This invention relates to a remotely mounted police radar warning receiver for use in a vehicle, and more particularly to a remotely mounted radar warning receiver having certain components thereof concealed behind a license plate and its associated holder at one end of the vehicle.

BACKGROUND OF THE INVENTION

A police radar warning receiver employed in a motor vehicle provides visible and/or audible warnings when the vehicle is under police radar surveillance for possible speeding violations. A conventional radar receiver includes an antenna that receives incoming radar signals, internal circuitry that processes the received signals, and a visible light and/or audible alarm that indicates to the vehicle operator when police radar has been detected. Typically, these components of the radar receiver are located within a single housing mounted in the interior of the vehicle. Electrical power is supplied to the police radar receiver via a plug that can be inserted into the cigarette lighter receptacle of the vehicle.

To optimize the reception capability of the radar receiver antenna, such units may be mounted to the windshield as by suction cups, or clipped to the sun visor in a manner which provides an unobstructed signal path through the windshield to the antenna. However, for various reasons, mounting the radar receiver in this manner presents a number of disadvantages related to reception, convenience and theft prevention.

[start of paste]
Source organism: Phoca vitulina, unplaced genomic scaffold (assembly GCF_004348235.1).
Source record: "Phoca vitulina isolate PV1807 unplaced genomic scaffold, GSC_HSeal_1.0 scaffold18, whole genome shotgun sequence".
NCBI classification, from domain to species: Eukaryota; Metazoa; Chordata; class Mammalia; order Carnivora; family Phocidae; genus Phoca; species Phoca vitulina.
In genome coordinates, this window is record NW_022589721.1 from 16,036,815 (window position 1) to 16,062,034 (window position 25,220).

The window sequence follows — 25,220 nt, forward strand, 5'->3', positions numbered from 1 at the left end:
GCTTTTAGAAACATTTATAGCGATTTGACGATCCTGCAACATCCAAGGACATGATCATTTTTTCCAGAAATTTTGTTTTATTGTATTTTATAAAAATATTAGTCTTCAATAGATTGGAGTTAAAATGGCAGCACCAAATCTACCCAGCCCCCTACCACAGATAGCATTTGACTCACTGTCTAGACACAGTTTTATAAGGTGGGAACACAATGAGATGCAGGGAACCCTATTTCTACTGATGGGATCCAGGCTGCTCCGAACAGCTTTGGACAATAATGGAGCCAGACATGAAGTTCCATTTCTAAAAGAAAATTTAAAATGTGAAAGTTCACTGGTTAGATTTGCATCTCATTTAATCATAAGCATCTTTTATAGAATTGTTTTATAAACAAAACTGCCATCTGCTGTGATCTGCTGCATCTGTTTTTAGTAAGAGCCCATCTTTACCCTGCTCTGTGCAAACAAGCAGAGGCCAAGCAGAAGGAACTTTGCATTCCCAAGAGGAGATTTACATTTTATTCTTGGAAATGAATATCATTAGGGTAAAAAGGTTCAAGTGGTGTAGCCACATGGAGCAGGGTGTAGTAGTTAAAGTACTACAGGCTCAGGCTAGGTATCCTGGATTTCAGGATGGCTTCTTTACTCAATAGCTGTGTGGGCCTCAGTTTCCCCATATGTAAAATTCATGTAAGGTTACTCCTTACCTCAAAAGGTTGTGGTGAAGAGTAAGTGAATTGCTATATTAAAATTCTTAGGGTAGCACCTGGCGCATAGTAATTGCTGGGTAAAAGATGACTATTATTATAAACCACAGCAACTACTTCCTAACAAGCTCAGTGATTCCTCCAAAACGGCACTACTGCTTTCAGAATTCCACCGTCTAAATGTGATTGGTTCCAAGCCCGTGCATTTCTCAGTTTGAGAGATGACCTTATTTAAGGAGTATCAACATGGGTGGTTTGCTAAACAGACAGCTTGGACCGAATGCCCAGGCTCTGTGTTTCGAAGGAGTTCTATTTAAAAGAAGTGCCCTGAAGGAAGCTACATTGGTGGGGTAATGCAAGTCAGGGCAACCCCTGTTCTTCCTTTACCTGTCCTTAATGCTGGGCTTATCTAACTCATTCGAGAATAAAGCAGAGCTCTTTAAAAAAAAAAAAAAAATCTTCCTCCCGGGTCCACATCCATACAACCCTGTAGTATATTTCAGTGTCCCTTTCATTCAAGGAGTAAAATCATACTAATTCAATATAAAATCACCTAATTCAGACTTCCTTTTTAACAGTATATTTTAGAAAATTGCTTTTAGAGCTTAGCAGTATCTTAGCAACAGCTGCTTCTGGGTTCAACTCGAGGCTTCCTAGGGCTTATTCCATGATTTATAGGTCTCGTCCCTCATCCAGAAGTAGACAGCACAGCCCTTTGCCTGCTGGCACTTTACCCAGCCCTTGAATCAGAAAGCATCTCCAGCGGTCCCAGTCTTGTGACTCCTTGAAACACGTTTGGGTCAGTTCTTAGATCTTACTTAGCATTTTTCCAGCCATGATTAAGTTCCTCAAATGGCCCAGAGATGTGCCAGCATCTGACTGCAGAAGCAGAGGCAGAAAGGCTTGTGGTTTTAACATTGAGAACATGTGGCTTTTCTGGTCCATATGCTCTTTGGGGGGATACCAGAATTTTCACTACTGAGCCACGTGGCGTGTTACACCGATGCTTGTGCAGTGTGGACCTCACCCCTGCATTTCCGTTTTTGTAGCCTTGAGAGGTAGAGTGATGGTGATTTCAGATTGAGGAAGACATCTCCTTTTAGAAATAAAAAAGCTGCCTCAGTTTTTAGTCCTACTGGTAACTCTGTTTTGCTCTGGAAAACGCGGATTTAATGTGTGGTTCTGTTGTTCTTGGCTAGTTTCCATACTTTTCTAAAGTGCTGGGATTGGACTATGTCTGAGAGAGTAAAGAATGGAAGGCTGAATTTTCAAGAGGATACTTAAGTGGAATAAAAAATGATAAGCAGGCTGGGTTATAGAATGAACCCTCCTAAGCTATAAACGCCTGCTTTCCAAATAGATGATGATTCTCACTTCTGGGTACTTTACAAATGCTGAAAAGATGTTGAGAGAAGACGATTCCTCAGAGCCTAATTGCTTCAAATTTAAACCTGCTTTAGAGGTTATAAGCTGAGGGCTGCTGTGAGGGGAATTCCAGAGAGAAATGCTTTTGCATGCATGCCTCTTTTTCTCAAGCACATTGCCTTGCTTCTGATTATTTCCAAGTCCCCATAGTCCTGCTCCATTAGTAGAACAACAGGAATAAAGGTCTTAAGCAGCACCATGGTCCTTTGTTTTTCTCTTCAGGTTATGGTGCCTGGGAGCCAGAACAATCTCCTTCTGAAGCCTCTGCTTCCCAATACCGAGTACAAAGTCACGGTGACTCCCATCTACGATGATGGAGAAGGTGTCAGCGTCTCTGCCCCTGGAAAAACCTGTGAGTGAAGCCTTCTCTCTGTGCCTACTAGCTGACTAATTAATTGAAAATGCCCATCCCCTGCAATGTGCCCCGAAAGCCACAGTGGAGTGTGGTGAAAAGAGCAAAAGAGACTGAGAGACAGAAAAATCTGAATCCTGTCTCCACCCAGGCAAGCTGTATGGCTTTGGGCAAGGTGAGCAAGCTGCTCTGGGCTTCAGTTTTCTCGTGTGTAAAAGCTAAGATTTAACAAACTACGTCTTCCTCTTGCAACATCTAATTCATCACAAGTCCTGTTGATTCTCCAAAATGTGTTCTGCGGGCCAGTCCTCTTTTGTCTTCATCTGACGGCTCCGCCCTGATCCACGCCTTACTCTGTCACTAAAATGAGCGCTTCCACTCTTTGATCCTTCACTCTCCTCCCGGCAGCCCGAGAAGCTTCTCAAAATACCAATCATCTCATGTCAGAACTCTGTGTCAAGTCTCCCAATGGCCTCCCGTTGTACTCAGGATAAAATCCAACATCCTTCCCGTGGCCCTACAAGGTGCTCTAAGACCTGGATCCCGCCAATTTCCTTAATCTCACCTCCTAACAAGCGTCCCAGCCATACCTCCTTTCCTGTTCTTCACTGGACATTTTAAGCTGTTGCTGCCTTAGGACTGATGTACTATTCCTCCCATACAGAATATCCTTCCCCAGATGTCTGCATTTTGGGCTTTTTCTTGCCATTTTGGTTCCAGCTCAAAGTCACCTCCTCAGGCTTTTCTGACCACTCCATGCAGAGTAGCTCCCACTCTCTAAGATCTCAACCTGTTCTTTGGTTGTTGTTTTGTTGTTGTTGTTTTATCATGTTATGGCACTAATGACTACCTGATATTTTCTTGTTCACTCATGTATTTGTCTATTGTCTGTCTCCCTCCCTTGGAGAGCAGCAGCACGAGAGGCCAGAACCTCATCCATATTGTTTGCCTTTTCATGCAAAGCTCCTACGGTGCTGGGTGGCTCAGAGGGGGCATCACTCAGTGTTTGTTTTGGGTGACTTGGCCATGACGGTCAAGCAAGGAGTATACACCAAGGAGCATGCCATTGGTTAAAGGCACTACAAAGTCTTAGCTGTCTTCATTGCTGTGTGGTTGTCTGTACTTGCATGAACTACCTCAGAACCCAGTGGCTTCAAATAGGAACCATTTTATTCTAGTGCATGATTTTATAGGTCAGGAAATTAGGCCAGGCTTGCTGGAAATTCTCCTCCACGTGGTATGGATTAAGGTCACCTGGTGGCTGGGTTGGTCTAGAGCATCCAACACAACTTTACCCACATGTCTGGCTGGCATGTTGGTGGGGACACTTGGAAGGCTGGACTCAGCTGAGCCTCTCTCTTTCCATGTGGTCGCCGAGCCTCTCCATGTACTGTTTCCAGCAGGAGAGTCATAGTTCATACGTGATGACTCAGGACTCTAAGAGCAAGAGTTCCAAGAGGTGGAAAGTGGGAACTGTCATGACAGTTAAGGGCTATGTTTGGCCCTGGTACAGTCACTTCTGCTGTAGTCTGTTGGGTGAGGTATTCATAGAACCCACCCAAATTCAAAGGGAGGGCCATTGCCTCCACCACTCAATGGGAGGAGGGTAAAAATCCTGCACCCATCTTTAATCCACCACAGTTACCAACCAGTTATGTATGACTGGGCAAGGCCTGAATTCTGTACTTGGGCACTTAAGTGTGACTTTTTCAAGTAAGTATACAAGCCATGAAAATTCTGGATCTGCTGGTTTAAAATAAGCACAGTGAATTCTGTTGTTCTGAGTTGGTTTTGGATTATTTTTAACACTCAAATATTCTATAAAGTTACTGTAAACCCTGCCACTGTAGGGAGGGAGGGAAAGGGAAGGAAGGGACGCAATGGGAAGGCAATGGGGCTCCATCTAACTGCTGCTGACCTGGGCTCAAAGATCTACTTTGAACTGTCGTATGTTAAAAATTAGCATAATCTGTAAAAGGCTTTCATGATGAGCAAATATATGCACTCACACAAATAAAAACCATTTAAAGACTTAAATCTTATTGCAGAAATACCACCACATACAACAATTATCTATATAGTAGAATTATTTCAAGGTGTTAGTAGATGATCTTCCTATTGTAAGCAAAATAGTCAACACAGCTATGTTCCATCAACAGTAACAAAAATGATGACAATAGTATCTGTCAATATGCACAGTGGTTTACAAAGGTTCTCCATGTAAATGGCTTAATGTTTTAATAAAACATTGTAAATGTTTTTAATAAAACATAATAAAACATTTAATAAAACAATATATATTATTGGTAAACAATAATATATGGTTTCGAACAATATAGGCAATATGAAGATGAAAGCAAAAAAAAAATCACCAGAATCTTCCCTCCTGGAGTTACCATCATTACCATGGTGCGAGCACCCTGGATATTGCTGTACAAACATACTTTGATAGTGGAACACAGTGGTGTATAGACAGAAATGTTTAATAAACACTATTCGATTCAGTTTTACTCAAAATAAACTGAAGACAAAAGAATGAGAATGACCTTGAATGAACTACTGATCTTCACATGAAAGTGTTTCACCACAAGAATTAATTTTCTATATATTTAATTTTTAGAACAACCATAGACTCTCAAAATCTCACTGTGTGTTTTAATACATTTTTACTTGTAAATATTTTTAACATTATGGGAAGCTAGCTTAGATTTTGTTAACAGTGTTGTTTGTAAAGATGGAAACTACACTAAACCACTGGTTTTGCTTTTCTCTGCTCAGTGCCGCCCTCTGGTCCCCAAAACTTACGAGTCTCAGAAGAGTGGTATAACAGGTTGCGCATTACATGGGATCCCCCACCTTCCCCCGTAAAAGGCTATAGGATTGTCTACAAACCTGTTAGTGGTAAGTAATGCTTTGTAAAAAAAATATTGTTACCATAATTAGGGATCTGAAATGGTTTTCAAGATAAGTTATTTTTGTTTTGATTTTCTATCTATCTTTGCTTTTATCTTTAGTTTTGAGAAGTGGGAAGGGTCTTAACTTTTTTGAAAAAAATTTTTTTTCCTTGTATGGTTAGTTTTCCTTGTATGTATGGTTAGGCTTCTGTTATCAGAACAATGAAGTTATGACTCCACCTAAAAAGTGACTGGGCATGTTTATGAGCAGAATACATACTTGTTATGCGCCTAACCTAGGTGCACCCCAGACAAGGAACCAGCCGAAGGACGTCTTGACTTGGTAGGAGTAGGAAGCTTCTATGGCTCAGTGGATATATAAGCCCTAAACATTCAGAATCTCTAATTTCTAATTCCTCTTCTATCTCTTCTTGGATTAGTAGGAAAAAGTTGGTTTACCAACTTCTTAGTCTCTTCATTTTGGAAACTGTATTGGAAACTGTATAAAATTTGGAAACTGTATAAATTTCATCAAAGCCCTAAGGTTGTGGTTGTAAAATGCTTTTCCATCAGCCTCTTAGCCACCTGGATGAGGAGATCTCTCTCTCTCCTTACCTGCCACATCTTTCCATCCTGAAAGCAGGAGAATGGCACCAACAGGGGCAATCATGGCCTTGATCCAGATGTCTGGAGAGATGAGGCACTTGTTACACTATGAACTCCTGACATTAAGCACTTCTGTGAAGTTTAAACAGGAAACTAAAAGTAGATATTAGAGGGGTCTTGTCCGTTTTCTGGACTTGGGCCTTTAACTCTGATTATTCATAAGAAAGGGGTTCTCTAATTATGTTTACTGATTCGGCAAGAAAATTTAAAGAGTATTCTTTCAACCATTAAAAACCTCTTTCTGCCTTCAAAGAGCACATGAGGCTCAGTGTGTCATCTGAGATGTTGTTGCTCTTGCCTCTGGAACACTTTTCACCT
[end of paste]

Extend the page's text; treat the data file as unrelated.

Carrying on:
Firstly, under some conditions the windshield of a vehicle may be opaque to radar signals and adversely affect reception. For instance, when the exterior surface of the windshield is covered with ice or snow or not yet completely defrosted, transmission of radar through the windshield to the antenna can be impaired.

Moreover, some vehicles have windshields that incorporate transparent metallic coatings. These coatings are used to reduce solar heat gain within the vehicle, or to quickly de-ice the windshield (by using the resistive properties of the metallic film to heat the windshield by applying electrical power to the coating). Radar signals are greatly reduced or eliminated by these metallic coatings, and as such a radar detector mounted within a vehicle with such a windshield coating would have significantly reduced performance.

Secondly, a windshield mounted radar receiver and the electrical connecting cord extending from the cigarette lighter to a radar receiver may partially block or impair the driver's view through the windshield, or at the very least distract the driver.